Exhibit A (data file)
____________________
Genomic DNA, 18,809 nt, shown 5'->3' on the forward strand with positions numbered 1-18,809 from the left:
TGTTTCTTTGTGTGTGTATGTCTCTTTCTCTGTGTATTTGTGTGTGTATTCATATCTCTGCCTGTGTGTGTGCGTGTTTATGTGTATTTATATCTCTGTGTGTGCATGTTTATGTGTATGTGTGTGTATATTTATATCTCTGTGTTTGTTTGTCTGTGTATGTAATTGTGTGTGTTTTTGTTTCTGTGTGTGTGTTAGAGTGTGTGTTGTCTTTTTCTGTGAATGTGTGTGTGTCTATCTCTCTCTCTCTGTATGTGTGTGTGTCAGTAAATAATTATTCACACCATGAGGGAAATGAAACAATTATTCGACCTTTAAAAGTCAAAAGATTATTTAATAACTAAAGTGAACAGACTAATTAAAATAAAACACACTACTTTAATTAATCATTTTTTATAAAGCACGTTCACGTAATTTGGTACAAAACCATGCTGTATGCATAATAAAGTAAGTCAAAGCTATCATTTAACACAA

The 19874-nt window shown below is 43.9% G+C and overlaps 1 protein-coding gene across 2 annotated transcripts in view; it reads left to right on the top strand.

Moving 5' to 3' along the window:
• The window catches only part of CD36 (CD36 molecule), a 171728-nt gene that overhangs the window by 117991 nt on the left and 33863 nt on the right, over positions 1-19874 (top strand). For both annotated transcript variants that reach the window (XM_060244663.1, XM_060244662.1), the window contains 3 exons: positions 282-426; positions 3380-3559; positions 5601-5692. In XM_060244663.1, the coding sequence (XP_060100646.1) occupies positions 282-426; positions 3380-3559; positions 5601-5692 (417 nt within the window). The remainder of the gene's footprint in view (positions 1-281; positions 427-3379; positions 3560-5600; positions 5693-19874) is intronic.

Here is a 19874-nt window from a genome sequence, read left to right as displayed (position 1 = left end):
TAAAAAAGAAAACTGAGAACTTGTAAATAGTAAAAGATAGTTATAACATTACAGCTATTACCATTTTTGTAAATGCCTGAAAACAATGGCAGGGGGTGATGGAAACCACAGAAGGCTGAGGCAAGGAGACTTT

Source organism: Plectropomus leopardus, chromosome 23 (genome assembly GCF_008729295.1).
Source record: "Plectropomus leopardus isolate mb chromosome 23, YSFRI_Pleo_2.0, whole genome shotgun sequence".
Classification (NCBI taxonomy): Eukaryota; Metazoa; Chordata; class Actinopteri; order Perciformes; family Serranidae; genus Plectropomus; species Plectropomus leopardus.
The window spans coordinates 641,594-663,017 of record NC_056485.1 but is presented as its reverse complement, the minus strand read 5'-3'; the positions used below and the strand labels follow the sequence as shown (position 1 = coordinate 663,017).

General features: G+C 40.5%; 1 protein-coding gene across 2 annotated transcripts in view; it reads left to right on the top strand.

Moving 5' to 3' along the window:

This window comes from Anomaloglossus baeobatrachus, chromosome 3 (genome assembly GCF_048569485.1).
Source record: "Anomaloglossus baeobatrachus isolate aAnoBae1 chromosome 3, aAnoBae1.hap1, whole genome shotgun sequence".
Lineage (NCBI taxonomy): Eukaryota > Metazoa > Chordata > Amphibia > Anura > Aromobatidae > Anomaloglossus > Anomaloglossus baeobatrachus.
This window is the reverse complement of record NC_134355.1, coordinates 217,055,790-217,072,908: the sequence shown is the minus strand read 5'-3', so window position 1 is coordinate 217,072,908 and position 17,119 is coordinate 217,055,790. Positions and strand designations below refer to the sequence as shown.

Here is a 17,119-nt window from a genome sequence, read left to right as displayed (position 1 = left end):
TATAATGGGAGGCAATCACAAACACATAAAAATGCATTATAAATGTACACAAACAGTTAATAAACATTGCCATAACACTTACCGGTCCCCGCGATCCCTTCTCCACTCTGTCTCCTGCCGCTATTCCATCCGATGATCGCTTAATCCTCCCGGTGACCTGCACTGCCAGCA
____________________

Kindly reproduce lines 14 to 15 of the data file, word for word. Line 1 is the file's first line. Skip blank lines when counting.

This window comes from Anomaloglossus baeobatrachus, chromosome 3 (genome assembly GCF_048569485.1).
Source record: "Anomaloglossus baeobatrachus isolate aAnoBae1 chromosome 3, aAnoBae1.hap1, whole genome shotgun sequence".